I think a polished, well-thought presentation is essential. Remember this is a business transaction, so it needs to be made as business-like as possible. Get a small brochure together, and remember to make an ‘online’ version as well so you can exploit the  wide reach of the internet. Get a mate to design it if you have to. These days you can get short-runs printed digitally and they’re dead cheap. Use good photographs, be creative, but most importantly sell the benefits to the sponsor. A sponsor will want maximum (if not guaranteed) return on their money, so they’ll need to know what they get from you. The stickers/branding has already been mentioned, but don’t forget to offer hospitality. Get them tickets to race events or test days. Be prepared to make your car available for promotional events (you might have to butter up the team owner for this!) Get a nice framed print of you and the car for their office wall. get press releases to the local papers and national motoring journals. These promises should all be in your pitch, but you absolutely must be prepared to honour them! All good stuff, but now we need to use the power of new media to push it further.

Go viral

The good thing about the internet is that it can be used to both gain sponsorship and support your sponsor. Twitter is a great way of linking yourself to relevant people, so plan a strategy depending on who you want to reach. Get a promo video together (easy these days) and get a YouTube channel. If you have a sponsor it’s a great opportunity to sell them and yourself to the wider world. Facebook is the other obvious choice. It’s easy to link to all the other popular media outlets, so you can quickly get lots of coverage, and with a little planning you can make a powerful case. This is probably the single most important part of your strategy in today’s market. Never, ever underestimate how impressed your sponsor will be if you raise their profile and their reputation with some clever and carefully-targeted digital marketing.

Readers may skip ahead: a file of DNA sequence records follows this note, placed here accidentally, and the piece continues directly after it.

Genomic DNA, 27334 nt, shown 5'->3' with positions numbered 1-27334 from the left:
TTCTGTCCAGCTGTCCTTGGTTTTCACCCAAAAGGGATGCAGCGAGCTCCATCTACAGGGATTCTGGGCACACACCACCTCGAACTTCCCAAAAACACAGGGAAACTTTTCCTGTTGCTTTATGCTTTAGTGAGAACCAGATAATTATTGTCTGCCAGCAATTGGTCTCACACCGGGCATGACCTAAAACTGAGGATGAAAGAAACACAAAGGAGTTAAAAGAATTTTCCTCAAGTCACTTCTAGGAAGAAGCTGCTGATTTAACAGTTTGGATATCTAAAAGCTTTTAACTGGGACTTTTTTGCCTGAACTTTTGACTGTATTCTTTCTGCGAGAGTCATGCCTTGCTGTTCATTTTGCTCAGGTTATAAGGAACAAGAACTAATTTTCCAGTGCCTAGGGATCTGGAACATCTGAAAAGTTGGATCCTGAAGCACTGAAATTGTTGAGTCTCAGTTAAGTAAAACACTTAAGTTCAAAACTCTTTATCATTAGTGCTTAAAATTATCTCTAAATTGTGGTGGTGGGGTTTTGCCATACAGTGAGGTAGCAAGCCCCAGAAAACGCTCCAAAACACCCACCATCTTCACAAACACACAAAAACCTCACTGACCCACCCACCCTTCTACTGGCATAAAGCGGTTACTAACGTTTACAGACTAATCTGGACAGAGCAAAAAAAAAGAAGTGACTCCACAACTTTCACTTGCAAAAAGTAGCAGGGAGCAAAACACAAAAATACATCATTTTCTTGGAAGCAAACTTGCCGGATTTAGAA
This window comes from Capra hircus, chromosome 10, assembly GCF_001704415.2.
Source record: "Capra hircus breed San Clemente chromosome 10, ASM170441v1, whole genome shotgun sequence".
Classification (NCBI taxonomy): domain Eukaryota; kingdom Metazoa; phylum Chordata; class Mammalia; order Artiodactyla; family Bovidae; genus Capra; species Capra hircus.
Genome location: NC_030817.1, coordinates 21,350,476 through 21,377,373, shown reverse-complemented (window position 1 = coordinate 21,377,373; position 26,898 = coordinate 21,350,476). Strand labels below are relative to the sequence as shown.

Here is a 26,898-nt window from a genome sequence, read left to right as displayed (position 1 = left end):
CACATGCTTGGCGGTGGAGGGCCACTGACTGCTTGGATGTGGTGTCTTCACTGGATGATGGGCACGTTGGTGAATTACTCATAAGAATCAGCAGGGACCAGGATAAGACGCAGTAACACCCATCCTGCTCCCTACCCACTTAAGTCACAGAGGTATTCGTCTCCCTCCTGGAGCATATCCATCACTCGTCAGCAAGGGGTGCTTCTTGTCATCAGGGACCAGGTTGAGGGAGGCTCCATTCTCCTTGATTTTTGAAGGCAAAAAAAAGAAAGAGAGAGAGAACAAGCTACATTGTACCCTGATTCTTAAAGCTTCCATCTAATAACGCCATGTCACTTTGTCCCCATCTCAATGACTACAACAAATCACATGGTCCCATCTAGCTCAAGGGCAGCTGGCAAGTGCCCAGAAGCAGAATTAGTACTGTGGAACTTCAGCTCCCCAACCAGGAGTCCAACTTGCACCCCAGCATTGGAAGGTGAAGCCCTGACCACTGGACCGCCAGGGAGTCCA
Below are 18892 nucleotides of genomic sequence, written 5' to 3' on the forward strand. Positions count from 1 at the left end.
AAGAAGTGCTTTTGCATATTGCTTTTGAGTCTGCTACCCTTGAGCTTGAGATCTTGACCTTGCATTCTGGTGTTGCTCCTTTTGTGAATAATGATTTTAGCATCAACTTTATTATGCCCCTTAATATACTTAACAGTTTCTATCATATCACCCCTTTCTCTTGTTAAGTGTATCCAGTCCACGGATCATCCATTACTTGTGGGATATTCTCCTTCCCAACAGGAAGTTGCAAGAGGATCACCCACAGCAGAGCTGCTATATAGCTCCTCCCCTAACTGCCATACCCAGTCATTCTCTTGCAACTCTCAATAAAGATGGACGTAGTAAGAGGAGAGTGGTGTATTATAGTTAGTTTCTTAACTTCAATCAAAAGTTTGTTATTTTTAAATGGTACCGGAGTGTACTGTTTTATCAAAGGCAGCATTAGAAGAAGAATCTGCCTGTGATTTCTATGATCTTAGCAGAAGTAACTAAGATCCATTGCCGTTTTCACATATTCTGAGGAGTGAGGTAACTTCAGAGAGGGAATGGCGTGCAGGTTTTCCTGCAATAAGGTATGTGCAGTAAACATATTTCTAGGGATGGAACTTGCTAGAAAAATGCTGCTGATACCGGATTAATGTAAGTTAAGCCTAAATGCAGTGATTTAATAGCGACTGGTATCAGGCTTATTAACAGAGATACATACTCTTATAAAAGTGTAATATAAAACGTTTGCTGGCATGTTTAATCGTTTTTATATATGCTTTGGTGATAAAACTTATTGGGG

Also consider this. Many potential backers may find it a more attractive option to sponsor a team rather than individual driver. If you’ve no track record (pardon the pun) then this is a good workaround. There’s more appeal and ‘romance’ about backing a racing team than there is backing a forty-something bloke with a mid-life crisis, and it gives you so much more in terms of offering value for money.

Final word

If you’re still awake, here’s a couple of final points to consider.

The quickest way still to get someone to sponsor you is to find someone with a big ego and big wallet who loves racing. Period. The fact remains that most sponsorship at club level comes from someone you know, friends, family or your own business. But I have my own business and it’s still damned difficult to justify putting money into racing when times are so tough. Just ask my shareholders. But as I said at the top, there is money around, and who knows, there may be someone out there itching to pump some cash into a viable racing venture.

Lastly, you may be wondering why I’m not keeping these tips to myself, after all the last thing I need is competition in the cash hunt! The answer is simple. There are many young, talented, much more deserving drivers than me who have no money and need a break. Anything I can do to help, based purely on my experiences on both sides of the fence, I’m only too happy to do.

So let’s get busy over the winter guys. I’ll race you to the cash. 3-2-1 GO!

Posted December 10, 2011 by Paul in general racing stuff

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A racing milestone – 6 down   Leave a comment

Pushing hard at Snetterton, May 2011

It’s been a long two years since I first stepped into the Sheane Formula Vee  for my first taste of car racing. A chance meeting at Snetterton on a chilly March test day in 2009 led me to the door of team Osport, run by Jake and Tony Oliveira. I’ve driven for them ever since. Jake has been a frontrunner in the series for several years, and with many wins under his belt he’s perfectly placed to offer practical advice on how to drive these machines.